– if the patient has a "cutting” thread applied onto the external sphincter muscle, the patient is instructed to pull on the thread from the 4th week after the operation on, and if the doctor himself "cuts” the sphincter muscle, he starts to do that after 4-5 weeks minimum (when the scar "fixing” the sphincter starts to appear),
– in the above-mentioned cases care is taken that for the whole time the thread encircles only the muscle, not allowing epidermization of the muscle fragment encircled by the thread (the thread must not be applied onto the skin),
– if a "loose” seton is applied, the rule is observed to avoid epidermization of the muscle with the seton, and the wound is frequently irrigated in order to make possible its healing "from the floor” and not "from the skin”,
– in the first weeks after the operation the patient may have transient gas and/or faecal incontinence. Full assessment of sphincter competence is conducted six weeks after the operation. Until that time the patient is instructed to perform sphincter "exercises” including a dozen or so voluntary contractions and relaxations of the sphincter muscles several times a day;
– about 4-6 weeks after the cure (complete wound healing) a full assessment of sphincter muscle continence is carried out (according to the continence assessment scale accepted in a given department, using methods such as manometry and endosonography) and the result is compared with that of the preoperative evaluation.
A too early follow-up transrectal ultrasonography examination can give false positive results due to erroneous interpretation of the scar as the recurrence of fistula. The diagnosis of fistula recurrence should not be based only on ultrasonography. Basic proctologic examination still remains the main diagnostic tool.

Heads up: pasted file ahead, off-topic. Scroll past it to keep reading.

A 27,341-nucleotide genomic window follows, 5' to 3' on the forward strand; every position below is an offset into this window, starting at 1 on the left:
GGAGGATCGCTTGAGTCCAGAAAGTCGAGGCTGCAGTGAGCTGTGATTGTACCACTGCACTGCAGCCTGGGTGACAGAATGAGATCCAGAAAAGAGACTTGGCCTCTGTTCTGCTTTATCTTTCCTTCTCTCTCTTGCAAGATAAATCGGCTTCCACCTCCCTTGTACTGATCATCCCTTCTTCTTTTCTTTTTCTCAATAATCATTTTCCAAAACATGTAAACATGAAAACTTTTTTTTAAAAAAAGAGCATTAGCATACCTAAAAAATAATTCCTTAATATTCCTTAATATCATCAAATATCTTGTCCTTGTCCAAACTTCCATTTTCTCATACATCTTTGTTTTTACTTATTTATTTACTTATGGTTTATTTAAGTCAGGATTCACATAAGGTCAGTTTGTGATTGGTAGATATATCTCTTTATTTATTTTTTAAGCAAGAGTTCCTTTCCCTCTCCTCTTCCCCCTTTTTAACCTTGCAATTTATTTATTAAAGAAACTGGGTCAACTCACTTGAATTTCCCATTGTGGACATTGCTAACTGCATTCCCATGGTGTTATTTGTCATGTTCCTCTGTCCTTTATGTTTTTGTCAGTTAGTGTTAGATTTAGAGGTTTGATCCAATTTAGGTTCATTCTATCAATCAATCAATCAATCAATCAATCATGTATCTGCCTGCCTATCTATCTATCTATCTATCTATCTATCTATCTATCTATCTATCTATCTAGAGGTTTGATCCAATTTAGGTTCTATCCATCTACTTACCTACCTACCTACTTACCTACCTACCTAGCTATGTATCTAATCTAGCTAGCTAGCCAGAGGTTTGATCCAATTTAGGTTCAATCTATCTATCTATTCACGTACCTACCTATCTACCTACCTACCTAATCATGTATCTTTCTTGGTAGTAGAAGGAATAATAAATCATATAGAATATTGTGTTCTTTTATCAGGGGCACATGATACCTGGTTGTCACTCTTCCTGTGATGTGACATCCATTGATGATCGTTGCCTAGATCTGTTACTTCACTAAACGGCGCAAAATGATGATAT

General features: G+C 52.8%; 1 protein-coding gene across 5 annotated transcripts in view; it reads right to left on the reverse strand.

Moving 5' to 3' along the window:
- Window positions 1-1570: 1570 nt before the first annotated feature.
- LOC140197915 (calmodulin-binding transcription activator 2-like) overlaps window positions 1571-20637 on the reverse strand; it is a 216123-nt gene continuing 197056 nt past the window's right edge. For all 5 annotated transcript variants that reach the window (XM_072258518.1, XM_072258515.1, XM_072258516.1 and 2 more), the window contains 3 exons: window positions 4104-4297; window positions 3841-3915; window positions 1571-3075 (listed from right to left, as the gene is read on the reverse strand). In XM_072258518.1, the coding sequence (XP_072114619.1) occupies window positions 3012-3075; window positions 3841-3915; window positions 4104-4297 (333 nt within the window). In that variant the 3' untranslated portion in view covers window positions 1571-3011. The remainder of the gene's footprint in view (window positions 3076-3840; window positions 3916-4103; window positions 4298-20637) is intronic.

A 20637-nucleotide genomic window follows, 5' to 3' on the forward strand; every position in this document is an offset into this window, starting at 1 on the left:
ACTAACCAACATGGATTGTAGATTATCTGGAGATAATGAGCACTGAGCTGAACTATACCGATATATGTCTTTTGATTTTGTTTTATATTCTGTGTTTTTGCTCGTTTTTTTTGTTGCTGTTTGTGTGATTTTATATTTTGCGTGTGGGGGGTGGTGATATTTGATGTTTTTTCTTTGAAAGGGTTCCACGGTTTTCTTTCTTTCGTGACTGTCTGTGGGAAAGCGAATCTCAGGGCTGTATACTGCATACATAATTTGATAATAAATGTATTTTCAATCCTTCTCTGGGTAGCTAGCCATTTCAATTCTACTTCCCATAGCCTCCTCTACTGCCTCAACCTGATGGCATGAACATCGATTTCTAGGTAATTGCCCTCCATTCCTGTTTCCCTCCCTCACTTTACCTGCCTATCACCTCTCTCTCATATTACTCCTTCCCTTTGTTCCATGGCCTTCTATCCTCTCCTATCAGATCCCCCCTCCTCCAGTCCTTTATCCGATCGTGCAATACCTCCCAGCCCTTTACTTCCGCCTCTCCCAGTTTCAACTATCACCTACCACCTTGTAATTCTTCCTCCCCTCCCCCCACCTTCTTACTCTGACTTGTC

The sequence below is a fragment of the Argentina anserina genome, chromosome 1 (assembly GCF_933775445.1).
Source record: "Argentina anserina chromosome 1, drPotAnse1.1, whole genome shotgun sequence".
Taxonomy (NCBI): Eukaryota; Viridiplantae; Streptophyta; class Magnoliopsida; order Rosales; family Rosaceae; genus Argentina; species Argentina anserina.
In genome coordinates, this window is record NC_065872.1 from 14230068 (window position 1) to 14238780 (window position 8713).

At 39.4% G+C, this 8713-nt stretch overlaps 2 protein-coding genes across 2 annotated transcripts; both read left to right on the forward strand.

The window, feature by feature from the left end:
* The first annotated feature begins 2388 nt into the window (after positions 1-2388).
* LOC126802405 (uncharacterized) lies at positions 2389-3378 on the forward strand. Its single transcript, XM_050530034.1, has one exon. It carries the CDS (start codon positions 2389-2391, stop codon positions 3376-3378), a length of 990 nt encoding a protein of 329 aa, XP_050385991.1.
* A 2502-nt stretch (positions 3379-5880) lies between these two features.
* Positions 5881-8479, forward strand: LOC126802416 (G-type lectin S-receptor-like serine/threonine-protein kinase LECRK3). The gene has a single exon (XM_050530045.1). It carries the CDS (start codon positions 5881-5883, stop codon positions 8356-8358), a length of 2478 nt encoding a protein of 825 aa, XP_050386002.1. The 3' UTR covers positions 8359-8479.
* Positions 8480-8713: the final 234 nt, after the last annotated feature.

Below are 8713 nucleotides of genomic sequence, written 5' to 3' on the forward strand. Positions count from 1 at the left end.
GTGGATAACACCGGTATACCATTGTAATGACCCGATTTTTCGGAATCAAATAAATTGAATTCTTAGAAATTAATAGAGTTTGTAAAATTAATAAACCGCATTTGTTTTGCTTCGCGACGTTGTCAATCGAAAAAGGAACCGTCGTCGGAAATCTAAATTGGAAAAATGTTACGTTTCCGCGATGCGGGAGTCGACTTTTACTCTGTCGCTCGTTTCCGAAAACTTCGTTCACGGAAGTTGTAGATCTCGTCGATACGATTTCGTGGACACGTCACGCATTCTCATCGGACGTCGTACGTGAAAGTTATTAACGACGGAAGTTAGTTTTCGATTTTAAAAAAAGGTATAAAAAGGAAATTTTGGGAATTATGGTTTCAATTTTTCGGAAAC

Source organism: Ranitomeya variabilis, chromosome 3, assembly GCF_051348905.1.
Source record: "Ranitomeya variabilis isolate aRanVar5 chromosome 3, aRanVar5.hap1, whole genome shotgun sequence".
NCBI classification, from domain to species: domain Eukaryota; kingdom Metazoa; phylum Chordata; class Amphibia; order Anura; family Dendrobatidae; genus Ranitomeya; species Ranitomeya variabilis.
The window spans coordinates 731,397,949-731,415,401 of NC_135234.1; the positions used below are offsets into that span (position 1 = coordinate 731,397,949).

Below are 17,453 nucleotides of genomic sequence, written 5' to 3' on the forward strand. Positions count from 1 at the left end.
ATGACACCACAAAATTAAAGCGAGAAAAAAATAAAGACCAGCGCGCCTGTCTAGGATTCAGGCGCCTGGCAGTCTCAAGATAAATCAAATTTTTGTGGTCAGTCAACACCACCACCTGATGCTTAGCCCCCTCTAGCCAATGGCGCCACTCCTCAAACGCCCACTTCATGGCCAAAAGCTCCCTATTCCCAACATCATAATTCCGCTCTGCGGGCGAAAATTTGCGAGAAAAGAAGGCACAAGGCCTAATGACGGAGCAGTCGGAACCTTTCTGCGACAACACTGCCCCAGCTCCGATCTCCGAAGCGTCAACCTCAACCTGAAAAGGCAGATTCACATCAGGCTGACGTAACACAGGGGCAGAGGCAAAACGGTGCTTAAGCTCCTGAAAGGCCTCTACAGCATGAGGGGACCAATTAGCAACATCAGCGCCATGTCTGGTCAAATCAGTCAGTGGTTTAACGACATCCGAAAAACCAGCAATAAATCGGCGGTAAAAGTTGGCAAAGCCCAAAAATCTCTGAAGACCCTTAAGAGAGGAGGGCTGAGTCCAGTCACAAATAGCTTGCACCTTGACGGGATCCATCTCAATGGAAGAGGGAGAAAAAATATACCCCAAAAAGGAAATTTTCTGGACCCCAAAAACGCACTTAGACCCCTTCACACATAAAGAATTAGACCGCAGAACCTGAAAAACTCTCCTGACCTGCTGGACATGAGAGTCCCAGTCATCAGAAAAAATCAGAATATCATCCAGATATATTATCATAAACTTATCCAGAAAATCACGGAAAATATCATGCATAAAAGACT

Late postoperative controls:
As already mentioned most recurrences after surgery for fistulae occur within a year following the surgery. Successive control examinations of patients operated on for anal fistula are conducted in order to detect fistula recurrence early. Proctologic examinations are carried out in the first four months after surgery, and after 3-4 months endosonography is additionally repeated. If a positive result is obtained, it is recommended to repeat the examination after six months. During that visit another assessment of sphincter continence is carried out. The principles described above do not apply to rectal fistulae including high, complicated fistulae, which require seton maintenance for several months (e.g. fistulae in Crohn´s disease). In such cases, the postoperative follow-up period of fistulae is adequately longer and control examinations are more frequent, while in the case of rectal fistulae due to non-specific inflammations, the course of the underlying disease should be monitored and appropriate drugs should be given.
Other causes of fistula recurrence include too tight suturing of the surgical wound, insufficient drainage and consequent creation of a new inflammatory canal. This happens in situations when the surgeon cares too much about good cosmetic effect, not taking into account the fact that wounds situated radially to the anal canal heal instantly. Even extensive wounds, if treated according to proctologic surgery principles ("pear” shape – base outside), give a good cosmetic effect after healing. Incorrect diagnosis of the cause of fistula, e.g. failure to remove a foreign body or to diagnose Crohn´s disease, is a less frequent cause of recurrence. It should not be forgotten, however, that anal sinusitis is the most frequent but not the only cause of fistula recurrence.
The review of literature on anal fistula surgery suggests the afterthought that the leading idea of the surgeon operating on anal fistula is to avoid postoperative complications and not to cure the patient. Applying the above principles of surgical management concerning the three stages of preoperative diagnostics, appropriately conducted operation and postoperative management, it is possible to significantly reduce the number of recurrences after surgery for anal fistulae. It should be kept in mind that even a perfect operation for fistula is not sufficient to prevent its recurrence. Only an appropriate operation connected with careful postoperative management can ensure full success. Frequent postoperative follow-up examinations are stressful for both the patient and the attending doctor but are indispensable to achieve therapeutic success.